LAKE TAHOE, Calif. — A psychic who claims that she can talk to the dead is sharing some interesting insights from her deceased conversation partners. According to the spirits of those who have died, Emily Dexter reports that everyone goes on a “spiritual spa day” to “heal” when they die.
The 31-year-old says she realized she was psychic as a child and would speak to spirits when playing in the forest near her home. Growing up, Emily says she would suppress her psychic abilities and would have her mother sleep in her bed because she was so scared of seeing spirits.
Dexter adds that dead family members aren’t good with boundaries, so they can pop up everywhere she goes. The psychic claims spirits have told her when we die, our spirit goes to a place where it can heal from the difficulties we had here in the living world.
“When we pass, we go to what I lovingly call a spiritual spa day,” says Dexter, a professional psychic from Lake Tahoe, California, in an online video post.
“So, we hang out with our dead loved ones for a week or two then head there, where we basically cope with and heal from all the difficulties we had while we were human. This period can last for a week, a year, or five years. It all depends on the person and their path.”
“Afterwards, we continue on our path – which usually includes popping back in to check on loved ones or guiding them when they pass, or moving on to our next life, or rejoining our higher self,” the psychic continues.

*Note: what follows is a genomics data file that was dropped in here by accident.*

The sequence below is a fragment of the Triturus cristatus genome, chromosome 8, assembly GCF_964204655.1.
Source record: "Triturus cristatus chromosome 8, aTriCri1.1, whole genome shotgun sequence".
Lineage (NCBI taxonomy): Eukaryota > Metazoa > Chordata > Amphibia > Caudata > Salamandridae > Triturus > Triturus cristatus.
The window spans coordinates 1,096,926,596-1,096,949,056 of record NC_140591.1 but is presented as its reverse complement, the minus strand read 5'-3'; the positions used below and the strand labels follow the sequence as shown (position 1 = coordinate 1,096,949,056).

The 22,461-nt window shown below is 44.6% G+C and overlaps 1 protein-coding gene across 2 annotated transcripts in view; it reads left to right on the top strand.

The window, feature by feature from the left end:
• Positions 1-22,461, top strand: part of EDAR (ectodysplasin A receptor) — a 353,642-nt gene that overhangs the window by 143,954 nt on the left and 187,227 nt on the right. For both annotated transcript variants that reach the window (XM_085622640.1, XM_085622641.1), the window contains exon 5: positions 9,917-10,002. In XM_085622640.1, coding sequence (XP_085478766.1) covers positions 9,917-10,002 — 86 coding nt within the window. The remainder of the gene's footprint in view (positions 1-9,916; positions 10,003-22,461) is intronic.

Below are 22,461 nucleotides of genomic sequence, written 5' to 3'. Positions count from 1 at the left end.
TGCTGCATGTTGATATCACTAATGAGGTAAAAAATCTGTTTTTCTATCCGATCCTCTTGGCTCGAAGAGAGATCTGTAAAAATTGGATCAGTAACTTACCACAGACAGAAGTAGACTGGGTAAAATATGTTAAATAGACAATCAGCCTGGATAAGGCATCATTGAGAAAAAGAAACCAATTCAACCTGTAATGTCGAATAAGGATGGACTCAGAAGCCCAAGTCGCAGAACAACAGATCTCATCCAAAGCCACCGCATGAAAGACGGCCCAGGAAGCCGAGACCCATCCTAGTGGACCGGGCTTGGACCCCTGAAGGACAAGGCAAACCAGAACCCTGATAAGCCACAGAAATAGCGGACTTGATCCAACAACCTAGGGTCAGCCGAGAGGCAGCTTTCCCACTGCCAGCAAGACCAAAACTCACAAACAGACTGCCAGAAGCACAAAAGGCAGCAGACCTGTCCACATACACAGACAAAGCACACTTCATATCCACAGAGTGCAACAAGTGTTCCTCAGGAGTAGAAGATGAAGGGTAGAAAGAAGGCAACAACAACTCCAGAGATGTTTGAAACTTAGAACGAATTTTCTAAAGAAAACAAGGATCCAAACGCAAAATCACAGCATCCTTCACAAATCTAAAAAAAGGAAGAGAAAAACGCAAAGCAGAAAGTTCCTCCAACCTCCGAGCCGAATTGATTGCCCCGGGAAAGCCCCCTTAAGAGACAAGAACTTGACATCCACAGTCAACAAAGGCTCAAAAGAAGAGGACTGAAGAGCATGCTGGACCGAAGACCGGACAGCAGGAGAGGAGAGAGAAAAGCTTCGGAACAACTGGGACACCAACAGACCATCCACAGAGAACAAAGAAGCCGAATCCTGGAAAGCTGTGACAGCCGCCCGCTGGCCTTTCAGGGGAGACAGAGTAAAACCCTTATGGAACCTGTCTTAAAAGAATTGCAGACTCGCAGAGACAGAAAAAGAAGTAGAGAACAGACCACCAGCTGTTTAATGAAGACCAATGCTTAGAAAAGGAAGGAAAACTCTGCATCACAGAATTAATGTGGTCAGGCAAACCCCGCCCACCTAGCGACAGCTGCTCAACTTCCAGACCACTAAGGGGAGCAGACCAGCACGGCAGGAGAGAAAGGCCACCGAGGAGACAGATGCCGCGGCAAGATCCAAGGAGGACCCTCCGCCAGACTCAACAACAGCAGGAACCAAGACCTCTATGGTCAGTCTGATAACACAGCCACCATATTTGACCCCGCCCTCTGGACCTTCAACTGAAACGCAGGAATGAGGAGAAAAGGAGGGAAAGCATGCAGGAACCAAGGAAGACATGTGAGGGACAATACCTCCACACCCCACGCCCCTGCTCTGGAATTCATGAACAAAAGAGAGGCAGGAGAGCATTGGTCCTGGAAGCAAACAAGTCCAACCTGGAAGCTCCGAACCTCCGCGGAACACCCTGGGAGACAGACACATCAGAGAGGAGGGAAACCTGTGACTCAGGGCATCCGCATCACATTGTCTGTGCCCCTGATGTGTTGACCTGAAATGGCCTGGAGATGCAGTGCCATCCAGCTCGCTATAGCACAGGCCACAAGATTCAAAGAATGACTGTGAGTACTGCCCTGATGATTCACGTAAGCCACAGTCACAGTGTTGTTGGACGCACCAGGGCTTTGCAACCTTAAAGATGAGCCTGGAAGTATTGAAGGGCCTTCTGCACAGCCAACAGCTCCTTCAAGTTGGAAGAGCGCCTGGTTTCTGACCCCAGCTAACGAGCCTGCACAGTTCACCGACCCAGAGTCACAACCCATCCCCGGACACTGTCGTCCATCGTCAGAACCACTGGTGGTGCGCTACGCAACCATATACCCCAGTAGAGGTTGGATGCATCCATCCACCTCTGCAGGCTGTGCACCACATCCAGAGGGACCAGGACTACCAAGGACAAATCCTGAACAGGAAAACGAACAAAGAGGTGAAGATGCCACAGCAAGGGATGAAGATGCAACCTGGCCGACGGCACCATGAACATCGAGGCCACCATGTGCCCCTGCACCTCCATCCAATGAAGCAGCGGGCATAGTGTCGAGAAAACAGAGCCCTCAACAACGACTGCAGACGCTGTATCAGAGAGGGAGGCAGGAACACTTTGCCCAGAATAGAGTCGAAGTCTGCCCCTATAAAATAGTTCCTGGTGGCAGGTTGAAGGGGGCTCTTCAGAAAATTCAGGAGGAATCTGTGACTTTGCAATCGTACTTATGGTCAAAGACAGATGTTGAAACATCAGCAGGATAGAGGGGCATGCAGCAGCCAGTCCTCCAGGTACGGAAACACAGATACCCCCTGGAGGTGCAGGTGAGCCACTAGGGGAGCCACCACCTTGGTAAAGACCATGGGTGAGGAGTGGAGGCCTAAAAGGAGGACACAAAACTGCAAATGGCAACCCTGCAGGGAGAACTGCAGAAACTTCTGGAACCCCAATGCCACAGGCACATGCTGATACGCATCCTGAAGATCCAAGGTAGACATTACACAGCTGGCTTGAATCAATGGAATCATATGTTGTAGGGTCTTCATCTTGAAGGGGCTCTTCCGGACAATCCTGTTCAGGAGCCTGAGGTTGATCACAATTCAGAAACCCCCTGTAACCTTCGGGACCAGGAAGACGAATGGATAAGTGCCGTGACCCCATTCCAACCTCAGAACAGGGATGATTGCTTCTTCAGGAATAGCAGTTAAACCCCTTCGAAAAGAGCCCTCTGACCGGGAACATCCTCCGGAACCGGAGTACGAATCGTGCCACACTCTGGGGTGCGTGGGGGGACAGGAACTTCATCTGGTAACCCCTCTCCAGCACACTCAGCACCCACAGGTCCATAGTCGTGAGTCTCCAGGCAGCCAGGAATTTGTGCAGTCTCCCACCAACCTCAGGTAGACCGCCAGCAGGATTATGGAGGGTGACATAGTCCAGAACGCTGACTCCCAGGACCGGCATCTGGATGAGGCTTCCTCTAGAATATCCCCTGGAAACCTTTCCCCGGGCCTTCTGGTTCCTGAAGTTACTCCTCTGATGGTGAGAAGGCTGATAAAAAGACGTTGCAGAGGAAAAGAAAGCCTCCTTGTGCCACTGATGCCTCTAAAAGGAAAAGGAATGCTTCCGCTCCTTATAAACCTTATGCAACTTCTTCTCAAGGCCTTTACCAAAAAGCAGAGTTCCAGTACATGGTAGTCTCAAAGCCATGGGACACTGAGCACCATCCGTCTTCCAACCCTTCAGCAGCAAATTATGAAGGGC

Dexter says she has been able to speak to spirits as long as she can remember and would spend time in the woods by her house hanging out with her “imaginary friends.”
“I have been able to do this from the moment I can remember,” the 31-year-old explains. “I thought everyone could see their past relatives standing in the room with them – I thought it was normal.”
“When I was eight, I realized that everyone couldn’t do that. I told my mum about all those weird things that had happened to me, and I would remember knowing that my mum didn’t know what these things are. I suppressed it a lot in middle school but in my early 20s I left an abusive relationship and realized I wanted my psychic abilities back.”
Emily notes that the reason she suppressed her abilities was not knowing how to talk about what she saw.